I’m not a full coeliac, but appear to have developed, in my 50s, a condition called Dermatitis herpetiformis, which is an eczema-like itchy rash caused by an intolerance to gluten.
The rash first appeared when I was prescribed an antidepressant by my doctor, when I went to her about insomnia. About a month into taking the anti-depressant, I realised that an itch that had started around my ankles had spread to other areas, and that even hydrocortisone cream wasn’t helping. So, back to the doctor I went, and we started trying to treat the rash with creams, moisturisers, bath oils, and anything else I could think of. I stopped taking the antidepressants (which weren’t helping the insomnia), stopped using bio washing powder, stopped using my usual shower gel etc.
Still the rash persisted. Eventually, I was referred for a biopsy (the result, they said, was eczema; huh). And that might have been that, but for the doctor who performed the biopsy, who asked me if I’d tried given up gluten. As a matter of fact, I had: for two days. Not enough time, she said. You need to give it up for at least six weeks. (Further reading later revealed that it could take up to six months for symptoms to improve on a gluten-free diet.
Well, I’d tried everything else. Work stress wasn’t going away soon, so I needed to take the desperate measure of giving up gluten – possibly permanently. Like most people, I guess, gluten was fairly central in my diet. Unlike most people, I’d spent a good portion of my life baking my own bread, making my own pizza, and experimenting with a wide variety of flours and grains in search of perfection. I started baking bread when I was about ten years old, and I began my quest for the perfect pizza when I was in my early 20s. So this was going to be hard.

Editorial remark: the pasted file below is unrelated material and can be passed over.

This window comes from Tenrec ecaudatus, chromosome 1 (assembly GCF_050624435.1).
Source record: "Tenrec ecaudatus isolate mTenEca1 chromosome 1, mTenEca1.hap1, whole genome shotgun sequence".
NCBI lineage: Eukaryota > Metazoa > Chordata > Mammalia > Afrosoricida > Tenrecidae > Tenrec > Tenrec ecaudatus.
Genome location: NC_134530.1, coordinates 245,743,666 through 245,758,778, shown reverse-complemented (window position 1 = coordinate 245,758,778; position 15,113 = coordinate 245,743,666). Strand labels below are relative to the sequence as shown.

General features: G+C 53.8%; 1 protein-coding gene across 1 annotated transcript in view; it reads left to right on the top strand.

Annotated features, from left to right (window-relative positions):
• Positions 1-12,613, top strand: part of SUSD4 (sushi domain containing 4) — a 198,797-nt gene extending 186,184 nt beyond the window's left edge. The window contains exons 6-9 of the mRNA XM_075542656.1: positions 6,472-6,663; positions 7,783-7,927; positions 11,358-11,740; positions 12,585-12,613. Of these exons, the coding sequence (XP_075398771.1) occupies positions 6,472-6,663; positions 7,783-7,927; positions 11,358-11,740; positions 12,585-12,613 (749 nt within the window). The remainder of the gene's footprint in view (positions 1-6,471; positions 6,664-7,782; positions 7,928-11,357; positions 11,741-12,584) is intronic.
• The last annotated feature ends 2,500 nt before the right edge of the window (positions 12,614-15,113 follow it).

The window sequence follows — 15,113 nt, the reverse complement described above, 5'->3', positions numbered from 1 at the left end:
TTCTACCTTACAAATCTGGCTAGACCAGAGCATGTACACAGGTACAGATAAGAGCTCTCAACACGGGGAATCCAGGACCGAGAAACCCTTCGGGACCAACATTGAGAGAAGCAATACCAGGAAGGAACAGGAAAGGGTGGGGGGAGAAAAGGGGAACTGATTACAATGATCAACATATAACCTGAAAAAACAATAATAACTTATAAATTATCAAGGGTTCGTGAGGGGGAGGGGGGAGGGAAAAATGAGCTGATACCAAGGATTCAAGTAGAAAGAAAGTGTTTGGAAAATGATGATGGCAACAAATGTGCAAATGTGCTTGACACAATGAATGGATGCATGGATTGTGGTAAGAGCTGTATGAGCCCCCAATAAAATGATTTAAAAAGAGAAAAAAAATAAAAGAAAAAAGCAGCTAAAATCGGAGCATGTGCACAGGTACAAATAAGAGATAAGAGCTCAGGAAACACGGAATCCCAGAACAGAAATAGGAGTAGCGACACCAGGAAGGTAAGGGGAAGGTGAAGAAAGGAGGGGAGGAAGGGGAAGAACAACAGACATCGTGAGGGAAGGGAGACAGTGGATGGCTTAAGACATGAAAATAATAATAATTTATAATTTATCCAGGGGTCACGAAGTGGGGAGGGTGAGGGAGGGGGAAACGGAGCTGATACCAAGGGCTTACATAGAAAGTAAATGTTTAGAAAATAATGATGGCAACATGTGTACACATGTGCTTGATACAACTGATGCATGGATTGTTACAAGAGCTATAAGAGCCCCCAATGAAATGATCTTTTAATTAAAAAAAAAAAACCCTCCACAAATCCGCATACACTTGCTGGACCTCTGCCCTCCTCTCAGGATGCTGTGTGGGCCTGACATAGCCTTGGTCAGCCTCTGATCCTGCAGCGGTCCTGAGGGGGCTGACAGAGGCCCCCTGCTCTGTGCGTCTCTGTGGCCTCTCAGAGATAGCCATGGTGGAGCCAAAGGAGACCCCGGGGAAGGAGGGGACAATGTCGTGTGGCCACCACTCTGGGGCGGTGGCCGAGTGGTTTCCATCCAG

But: six weeks later, by the time I was back at the hospital for the follow-up to the biopsy, my “eczema” had started to clear up. Itching that was 10/10 was down to 1/10 and sometimes zero. I still have remnants of the rash, and my ankles still itch sometimes, but the severe itching that persisted for the best part of a year was gone.
So begins a new quest: for gluten-free (GF) products worth the money, and for home baking that doesn’t taste like ashes and slime. This blog documents that quest.